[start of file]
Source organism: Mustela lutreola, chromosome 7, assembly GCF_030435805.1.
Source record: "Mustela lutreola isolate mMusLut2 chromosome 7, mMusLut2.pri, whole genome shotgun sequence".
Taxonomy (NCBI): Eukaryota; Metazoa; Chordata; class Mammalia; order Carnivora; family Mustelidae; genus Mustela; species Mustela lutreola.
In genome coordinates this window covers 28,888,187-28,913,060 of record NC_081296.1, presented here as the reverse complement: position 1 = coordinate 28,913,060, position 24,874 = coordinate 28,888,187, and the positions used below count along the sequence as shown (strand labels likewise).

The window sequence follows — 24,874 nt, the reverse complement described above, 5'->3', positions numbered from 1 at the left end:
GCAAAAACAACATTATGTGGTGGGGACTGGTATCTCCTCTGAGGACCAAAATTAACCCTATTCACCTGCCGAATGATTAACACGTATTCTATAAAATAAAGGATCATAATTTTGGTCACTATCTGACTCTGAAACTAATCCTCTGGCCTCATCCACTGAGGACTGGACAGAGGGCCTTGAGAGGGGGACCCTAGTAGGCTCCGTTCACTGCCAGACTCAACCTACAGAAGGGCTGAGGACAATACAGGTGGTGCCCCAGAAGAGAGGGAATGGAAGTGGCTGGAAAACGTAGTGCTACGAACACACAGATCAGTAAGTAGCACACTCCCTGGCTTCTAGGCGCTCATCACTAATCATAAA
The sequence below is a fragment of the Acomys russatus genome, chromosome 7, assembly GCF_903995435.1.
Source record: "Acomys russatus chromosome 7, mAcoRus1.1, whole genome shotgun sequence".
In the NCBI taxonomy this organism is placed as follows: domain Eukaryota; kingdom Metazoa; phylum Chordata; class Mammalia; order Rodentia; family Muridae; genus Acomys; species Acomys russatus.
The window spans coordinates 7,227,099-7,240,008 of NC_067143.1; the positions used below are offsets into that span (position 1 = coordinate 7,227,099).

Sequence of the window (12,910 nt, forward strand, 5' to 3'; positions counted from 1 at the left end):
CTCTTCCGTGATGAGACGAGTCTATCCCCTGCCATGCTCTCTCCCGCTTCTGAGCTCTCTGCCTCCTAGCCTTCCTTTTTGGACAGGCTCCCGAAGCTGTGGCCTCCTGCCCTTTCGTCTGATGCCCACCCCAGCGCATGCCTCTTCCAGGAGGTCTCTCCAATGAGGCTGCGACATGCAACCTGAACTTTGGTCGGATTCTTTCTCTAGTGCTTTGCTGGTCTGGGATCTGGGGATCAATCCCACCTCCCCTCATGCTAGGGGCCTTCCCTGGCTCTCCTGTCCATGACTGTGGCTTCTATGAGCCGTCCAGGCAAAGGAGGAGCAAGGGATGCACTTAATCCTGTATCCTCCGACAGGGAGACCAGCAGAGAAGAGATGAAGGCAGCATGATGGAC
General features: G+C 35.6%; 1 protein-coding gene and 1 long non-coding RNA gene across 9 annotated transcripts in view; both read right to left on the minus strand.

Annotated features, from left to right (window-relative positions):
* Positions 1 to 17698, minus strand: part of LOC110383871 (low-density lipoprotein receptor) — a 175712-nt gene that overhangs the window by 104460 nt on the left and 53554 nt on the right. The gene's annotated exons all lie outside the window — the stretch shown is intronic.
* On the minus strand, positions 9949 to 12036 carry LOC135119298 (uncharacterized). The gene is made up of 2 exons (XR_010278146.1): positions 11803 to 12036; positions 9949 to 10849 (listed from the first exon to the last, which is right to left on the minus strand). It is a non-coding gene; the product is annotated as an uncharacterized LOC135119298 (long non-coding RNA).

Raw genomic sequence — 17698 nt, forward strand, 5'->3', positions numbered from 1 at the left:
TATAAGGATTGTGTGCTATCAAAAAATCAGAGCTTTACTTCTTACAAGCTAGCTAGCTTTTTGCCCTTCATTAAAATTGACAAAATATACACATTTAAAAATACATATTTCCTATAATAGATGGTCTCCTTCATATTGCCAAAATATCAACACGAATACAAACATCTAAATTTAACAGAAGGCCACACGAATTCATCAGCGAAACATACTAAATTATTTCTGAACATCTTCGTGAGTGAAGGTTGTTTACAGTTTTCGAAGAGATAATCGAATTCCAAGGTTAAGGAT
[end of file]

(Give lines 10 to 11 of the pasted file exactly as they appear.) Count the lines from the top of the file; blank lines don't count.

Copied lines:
The window spans coordinates 7,227,099-7,240,008 of NC_067143.1; the positions used below are offsets into that span (position 1 = coordinate 7,227,099).

Sequence of the window (12,910 nt, forward strand, 5' to 3'; positions counted from 1 at the left end):